Last week I published my first post about books. Don’t know why it took me so long – I’m an introvert and have been in love with books for as long as I can remember.
I don’t like to read just because books, in and of itself, are so cool and awesome (although they are).
I like reading because it helps me to relax and unwind. A good book allows me to forget about that inner voice constantly reminding me of all the duties and unresolved problems. It gives me a chance to sit in quiet and find my own peace.
Isn’t it a definition of self-care? Sounds good enough to me.
Why then I hesitate to call reading self-care?
Don’t get me wrong, I fully agree with all the lists and self-care ideas that contain a good book. But what if it’s not that good or not a book even? What if I read just one page, not even a chapter?
When does reading turn from a simple everyday activity into self-care?
I’d been asking myself these questions – and then decided to find answers. And share them with you, of course! So buckle up, let’s have a quick ride over why reading counts as self-care and how to get the most out of it.
Is Reading Self-Care?
Of course, it is, at least when it comes to reading books. At least when you take time to sit and focus on the words in front of your eyes (or in your ears – audiobooks count too).
But what about that textbook you’ve been trying to get through for ages? Or a long personal email that feels like a whole letter? Or even that very post you’re reading right now?
We read all the time – but not everything counts as self-care.
Self-care is anything we do for ourselves, our health, and wellbeing, intentionally.
If you read a fictional story for work, it still counts as work. If you skim through a scientific journal for an essay, it’s a part of your essay. No matter how interesting an article is, if you found it on social media or while doing research, it isn’t self-care.
But if you dedicate 5 minutes each day to reading something for yourself, that is self-care.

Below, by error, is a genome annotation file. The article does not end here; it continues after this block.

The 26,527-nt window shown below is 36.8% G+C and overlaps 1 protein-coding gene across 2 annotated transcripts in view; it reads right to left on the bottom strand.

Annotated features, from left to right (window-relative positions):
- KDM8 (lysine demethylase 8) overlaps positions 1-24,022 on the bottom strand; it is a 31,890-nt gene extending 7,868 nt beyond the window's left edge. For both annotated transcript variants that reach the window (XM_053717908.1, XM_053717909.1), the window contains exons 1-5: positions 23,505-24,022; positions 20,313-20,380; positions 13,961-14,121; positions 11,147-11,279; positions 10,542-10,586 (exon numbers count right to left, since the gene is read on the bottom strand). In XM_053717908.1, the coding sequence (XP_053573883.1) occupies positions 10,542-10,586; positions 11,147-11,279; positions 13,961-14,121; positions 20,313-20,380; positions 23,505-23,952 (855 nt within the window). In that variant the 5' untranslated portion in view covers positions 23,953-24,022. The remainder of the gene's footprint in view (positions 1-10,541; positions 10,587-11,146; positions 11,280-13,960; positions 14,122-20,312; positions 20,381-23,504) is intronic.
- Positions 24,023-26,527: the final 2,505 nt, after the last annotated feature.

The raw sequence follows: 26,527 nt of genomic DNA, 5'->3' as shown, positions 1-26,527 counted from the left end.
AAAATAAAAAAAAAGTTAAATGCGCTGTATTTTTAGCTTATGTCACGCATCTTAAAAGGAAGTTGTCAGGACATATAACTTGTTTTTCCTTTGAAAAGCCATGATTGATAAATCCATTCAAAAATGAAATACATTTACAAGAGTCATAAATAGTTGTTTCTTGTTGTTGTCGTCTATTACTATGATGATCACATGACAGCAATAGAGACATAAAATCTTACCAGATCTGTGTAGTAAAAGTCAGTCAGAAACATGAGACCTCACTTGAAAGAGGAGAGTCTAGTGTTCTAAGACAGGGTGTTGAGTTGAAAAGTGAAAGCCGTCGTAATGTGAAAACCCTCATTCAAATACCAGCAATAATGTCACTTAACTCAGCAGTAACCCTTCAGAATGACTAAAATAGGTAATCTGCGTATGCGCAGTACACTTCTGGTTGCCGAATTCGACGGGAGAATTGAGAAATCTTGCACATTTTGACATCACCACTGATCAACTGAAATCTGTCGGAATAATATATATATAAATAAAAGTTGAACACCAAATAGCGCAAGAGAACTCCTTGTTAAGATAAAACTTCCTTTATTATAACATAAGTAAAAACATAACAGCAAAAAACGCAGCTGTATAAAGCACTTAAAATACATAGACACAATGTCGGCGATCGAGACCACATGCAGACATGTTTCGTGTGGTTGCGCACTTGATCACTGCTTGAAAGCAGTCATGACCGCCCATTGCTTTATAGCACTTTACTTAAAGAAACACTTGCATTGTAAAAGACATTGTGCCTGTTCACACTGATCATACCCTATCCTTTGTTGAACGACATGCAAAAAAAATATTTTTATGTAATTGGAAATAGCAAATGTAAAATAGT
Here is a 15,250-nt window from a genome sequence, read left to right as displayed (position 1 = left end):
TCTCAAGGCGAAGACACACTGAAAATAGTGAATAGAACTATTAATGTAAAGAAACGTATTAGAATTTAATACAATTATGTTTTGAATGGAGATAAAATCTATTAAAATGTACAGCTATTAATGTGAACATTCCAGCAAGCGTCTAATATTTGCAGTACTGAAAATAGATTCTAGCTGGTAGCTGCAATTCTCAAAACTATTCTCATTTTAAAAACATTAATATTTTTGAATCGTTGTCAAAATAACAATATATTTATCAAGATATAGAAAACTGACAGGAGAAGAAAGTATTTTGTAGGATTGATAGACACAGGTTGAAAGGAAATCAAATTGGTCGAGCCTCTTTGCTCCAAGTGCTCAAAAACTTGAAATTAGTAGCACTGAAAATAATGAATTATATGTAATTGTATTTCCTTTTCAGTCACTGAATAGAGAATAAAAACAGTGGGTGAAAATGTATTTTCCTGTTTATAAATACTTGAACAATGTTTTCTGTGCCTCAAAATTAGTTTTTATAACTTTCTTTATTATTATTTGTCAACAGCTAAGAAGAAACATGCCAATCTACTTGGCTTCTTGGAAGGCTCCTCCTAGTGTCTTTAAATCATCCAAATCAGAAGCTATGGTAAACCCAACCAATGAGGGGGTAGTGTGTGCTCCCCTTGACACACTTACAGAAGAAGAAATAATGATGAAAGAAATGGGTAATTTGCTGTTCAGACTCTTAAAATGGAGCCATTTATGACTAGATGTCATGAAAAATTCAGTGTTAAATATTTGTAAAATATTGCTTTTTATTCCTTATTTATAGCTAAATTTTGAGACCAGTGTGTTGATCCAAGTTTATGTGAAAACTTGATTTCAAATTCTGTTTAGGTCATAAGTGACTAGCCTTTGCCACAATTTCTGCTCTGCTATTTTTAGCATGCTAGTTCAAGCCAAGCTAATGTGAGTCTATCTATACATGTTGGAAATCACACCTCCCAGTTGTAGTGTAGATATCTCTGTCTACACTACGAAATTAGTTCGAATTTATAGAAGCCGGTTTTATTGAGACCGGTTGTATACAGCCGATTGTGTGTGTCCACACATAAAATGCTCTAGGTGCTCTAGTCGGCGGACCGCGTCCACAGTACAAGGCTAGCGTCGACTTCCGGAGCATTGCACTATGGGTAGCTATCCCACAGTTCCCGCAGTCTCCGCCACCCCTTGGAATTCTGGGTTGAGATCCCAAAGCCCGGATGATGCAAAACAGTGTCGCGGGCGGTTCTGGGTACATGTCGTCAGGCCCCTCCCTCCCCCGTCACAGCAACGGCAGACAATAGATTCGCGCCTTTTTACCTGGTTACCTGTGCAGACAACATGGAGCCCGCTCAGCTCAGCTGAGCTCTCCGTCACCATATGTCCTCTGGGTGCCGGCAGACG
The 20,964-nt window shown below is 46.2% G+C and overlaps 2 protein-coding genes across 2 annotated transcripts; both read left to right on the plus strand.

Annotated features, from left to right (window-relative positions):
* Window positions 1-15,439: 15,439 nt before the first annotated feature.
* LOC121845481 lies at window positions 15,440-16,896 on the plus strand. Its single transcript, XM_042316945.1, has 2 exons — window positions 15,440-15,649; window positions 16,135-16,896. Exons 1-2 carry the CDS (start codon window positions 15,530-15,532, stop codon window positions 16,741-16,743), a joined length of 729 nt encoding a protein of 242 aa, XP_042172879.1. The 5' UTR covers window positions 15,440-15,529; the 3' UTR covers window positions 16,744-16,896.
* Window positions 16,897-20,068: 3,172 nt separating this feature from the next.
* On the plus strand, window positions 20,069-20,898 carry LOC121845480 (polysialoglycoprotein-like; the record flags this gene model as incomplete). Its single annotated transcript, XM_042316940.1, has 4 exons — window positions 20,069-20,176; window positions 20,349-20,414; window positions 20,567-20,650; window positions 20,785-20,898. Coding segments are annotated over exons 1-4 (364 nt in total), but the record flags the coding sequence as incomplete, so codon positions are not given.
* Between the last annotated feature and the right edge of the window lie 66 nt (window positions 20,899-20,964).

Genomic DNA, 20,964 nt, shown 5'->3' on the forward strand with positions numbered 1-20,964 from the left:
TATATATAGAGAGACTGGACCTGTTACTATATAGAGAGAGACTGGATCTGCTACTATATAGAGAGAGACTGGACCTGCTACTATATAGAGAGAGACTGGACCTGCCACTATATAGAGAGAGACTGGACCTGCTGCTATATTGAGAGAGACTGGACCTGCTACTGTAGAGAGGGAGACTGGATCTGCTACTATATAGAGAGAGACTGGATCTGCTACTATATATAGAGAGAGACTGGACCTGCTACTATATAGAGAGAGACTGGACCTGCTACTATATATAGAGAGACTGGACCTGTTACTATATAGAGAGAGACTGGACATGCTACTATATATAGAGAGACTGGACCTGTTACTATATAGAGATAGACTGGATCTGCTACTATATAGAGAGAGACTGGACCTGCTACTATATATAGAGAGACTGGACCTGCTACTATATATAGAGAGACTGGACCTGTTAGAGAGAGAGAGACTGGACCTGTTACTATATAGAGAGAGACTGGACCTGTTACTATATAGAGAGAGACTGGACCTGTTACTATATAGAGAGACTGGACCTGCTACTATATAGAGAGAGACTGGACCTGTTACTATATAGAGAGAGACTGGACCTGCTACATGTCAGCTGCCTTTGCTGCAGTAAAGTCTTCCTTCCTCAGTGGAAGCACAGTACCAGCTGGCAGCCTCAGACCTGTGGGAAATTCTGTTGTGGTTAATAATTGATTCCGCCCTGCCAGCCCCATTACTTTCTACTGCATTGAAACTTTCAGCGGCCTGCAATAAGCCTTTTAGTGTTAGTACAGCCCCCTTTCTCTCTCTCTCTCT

Especially, if you have a consistent reading habit that keeps you connected with the world of books. Even adults need novels and fairy tales to feel better.
I couldn’t grasp it at first, and that’s where all my questions came from. That’s why not every text feels pleasant to the eyes – because not every time I read, I do it for myself.
Great, I got my answer! But what’s next?
Reading has been my favorite hobby for ages – but now it turned into an automatic process rather than something I enjoy. I read so many articles and SNS posts I barely have time for books. And even when I reach them, I still get distracted with busy thoughts!
I have good news for you then, because there’s an easy way to develop a reading habit and make it a part of your self-care routine!
But first, let’s find out if reading’s even worth it.
Why Reading Is Good
I’m sure you know that it’s good for you. Not because teachers or parents told you, but because it’s kind of obvious?
The more you read, the bigger your vocabulary gets, the more knowledge you gain, the more empathetic you become. A good book helps you grow while you’re reading.
But even more benefits appear when you keep your reading habit consistent! Here are just a few of them:
I’m sure you know how a simple book can help you relax and let go of everyday stress.
A good story? Quiet room? No distractions – just you and the book? Nothing can beat this. And science confirms!
In a 2009 study, researchers from Sussex University tested different strategies for stress-reducing, from a cup of tea to video games. They found out that the most effective way to relax was, you get it, reading.
Doesn’t even have to be a fiction book. It’s enough to read anything for just about 6 minutes – and your stress level will go down up to 68%!
Good idea to always keep an eBook somewhere close, huh?
And when stress goes away, you feel better! That’s where addiction to books comes from. It’s impossible to not feel lighter after a few pages of a really good book.
But we’re talking about long-term effects, right?
In that case, reading means optimism and motivation. And let me tell you, when you have ongoing mental health problems, it’s a big deal.
Can’t promise reading is gonna save you from depression – but it’ll bring much-needed light into your life. And as this light will stay for longer, the grip of your negative thoughts will ease.
Reading is based on your imagination. Otherwise, you’d be staring at the words without any chance to grasp the concept.
But let me say something like hey, blue elephant! And the image will pop up in your head. More even, the blue elephant you imagined is different from others. Isn’t it cool?
Just like that, every time you read something, your imagination expands. Your mind draws pictures you’d never be able to see in real life – and learns plasticity.
And the better your imagination works, the more creative you become. You’ll be able to find new solutions, come up with new ideas, write and speak more expressively – and everything thanks to a book!
Imagination works not only with practical tasks. Being able to understand how another person feels is an asset for your day-to-day life.
It helps you build stronger, more sincere relationships with people around you and even understand yourself better. Yup, empathy works both ways!
So, when you’ll be reading another fictional story, know that you’re receiving a lesson on what it’s like not to be you.
Basically, reading makes you smarter. Or provides cognitive stimulation, to make it sound smart already.